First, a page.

Norris Cotton Cancer Center Offers New Treatment for Metastatic Prostate Cancer

Radium-223 injection is “very tolerable” with few side effects

Article ID: 613720

Released: 12-Feb-2014 2:00 PM EST

Source Newsroom: Norris Cotton Cancer Center Dartmouth-Hitchcock Medical Center

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  • Credit: Mark Washburn

    Thomas Sroka, MD, PhD, Radiation Oncologist, Norris Cotton Cancer Center

Newswise — (Lebanon, NH, 02/11/14) — Dartmouth-Hitchcock Norris Cotton Cancer Center has treated three men with a recently FDA-approved treatment, which offers new options for men whose prostate cancer has spread to their bones. The treatment’s trade name is Xofigo® (or radium-223 dichloride). It is an alpha particle-emitting radioactive therapeutic agent with an anti-tumor effect.

Treatment entails an injection each week, up to six injections if needed. “When compared with the best existing standard of care, research shows that patients receiving radium-223 injections live longer,” said Thomas C. Sroka, MD, PhD, radiation oncologist, Norris Cotton Cancer Center. “It is also very tolerable,” he said, “with few side effects.”

Sroka explains that the agent is made to look like calcium so it is easily absorbed into the bone. “This radioisotope is precise, settling into the right place, with minimal damage to surrounding tissue,” said Sroka. It targets area of increased bone turnover, which is the case in bone metastases. The high-energy alpha-particle from Radium-223 deposits its energy over a very short distance (less than 100 micrometers), which is how it limits damage to surrounding normal tissue.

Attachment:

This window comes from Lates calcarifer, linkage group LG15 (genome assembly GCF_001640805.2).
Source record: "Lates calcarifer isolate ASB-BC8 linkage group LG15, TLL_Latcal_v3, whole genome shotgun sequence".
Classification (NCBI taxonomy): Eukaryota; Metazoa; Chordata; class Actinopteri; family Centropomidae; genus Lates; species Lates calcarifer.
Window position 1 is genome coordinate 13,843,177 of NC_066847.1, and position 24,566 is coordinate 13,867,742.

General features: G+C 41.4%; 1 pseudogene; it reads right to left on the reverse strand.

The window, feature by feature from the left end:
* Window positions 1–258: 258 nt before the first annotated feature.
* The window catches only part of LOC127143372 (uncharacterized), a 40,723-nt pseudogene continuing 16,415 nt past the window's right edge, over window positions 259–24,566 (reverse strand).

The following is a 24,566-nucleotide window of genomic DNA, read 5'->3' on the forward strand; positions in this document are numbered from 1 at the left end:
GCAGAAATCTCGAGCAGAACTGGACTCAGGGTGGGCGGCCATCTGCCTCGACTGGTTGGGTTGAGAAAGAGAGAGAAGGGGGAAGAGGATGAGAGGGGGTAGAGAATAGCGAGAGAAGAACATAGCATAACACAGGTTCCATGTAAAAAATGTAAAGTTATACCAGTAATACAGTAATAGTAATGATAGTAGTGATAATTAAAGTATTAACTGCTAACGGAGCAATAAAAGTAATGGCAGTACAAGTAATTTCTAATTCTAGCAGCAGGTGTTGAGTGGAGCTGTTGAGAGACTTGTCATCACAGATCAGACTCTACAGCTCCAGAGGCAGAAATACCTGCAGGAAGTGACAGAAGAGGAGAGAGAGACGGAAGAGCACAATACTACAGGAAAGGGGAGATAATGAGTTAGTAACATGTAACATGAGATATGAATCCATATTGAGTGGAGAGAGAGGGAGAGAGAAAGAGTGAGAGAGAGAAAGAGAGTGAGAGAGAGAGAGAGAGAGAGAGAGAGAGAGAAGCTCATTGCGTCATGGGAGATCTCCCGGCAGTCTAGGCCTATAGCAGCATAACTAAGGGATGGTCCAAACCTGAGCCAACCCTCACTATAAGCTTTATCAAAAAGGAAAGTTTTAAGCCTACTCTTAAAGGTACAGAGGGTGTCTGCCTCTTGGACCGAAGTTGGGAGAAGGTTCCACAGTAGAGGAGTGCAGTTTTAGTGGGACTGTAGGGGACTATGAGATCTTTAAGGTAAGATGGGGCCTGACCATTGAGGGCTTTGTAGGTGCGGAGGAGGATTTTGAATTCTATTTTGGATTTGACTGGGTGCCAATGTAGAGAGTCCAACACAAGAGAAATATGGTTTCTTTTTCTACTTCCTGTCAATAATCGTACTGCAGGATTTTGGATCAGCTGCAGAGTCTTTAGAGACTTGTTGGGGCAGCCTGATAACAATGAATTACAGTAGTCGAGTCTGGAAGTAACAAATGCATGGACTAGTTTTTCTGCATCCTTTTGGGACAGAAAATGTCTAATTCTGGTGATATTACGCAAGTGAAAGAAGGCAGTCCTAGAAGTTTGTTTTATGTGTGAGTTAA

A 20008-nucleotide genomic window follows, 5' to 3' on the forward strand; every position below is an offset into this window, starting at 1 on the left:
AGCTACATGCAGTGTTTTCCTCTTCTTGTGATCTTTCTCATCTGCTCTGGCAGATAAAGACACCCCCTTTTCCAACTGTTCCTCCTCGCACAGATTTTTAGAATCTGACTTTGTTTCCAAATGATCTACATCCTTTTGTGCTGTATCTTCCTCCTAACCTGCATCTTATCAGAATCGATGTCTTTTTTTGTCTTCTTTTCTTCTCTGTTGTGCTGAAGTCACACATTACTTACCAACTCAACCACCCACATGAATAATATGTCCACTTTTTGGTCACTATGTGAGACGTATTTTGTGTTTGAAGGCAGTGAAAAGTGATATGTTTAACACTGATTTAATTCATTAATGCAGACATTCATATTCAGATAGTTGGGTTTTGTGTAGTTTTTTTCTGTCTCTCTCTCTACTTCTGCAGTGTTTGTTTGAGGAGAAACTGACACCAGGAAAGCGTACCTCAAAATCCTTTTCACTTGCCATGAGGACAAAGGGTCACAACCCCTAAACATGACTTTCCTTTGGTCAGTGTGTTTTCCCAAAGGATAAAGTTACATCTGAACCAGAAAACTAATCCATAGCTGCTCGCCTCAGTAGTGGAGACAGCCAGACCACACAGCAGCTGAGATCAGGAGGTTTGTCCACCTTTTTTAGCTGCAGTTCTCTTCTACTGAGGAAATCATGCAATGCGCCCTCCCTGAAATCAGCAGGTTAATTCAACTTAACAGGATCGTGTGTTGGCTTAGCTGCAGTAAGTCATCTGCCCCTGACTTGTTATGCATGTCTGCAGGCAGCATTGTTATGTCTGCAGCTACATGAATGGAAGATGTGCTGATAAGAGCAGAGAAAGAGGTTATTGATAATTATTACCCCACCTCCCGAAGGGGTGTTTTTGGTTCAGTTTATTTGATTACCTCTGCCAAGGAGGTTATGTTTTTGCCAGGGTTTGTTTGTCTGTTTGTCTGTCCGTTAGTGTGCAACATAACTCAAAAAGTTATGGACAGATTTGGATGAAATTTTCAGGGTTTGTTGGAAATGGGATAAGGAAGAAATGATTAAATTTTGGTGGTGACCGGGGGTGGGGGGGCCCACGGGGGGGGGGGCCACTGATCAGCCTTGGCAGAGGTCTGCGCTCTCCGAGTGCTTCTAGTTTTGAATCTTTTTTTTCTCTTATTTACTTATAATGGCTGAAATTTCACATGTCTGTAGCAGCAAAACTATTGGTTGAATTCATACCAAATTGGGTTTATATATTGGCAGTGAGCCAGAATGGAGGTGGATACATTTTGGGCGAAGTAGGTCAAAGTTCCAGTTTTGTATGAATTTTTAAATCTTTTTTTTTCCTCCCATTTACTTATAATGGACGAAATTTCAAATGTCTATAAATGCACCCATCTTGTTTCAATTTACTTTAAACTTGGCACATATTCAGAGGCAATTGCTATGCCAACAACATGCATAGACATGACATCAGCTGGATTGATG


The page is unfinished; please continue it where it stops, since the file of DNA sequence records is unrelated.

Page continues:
Xofigo was approved by FDA in May of 2013 and is the first agent of its kind. Clinical trials of the drug showed an improvement of overall survival time from 11.3 months to 14.9 months versus placebo. The most common side effects are nausea, diarrhea, vomiting, and peripheral edema.

Prostate cancer is the most common cancer among men in the United States. If it spreads to other places in the body, prostate cancer predominantly settles in the bones. Bone metastases are a leading cause of death in men with prostate cancer.

Sroka is a member of Norris Cotton Cancer Center’s Prostate and Genitourinary Cancer Program with specialized interest in prostate brachytherapy, intensity modulation radiation therapy, and stereotactic radiosurgery. He offers radium-223 injections at Norris Cotton Cancer Center in Lebanon.

About Norris Cotton Cancer Center at Dartmouth-Hitchcock Norris Cotton Cancer Center combines advanced cancer research at Dartmouth and the Geisel School of Medicine with patient-centered cancer care provided at Dartmouth-Hitchcock Medical Center, at Dartmouth-Hitchcock regional locations in Manchester, Nashua, and Keene, NH, and St. Johnsbury, VT, and at 12 partner hospitals throughout New Hampshire and Vermont. It is one of 41 centers nationwide to earn the National Cancer Institute’s “Comprehensive Cancer Center” designation. Learn more about Norris Cotton Cancer Center research, programs, and clinical trials online at

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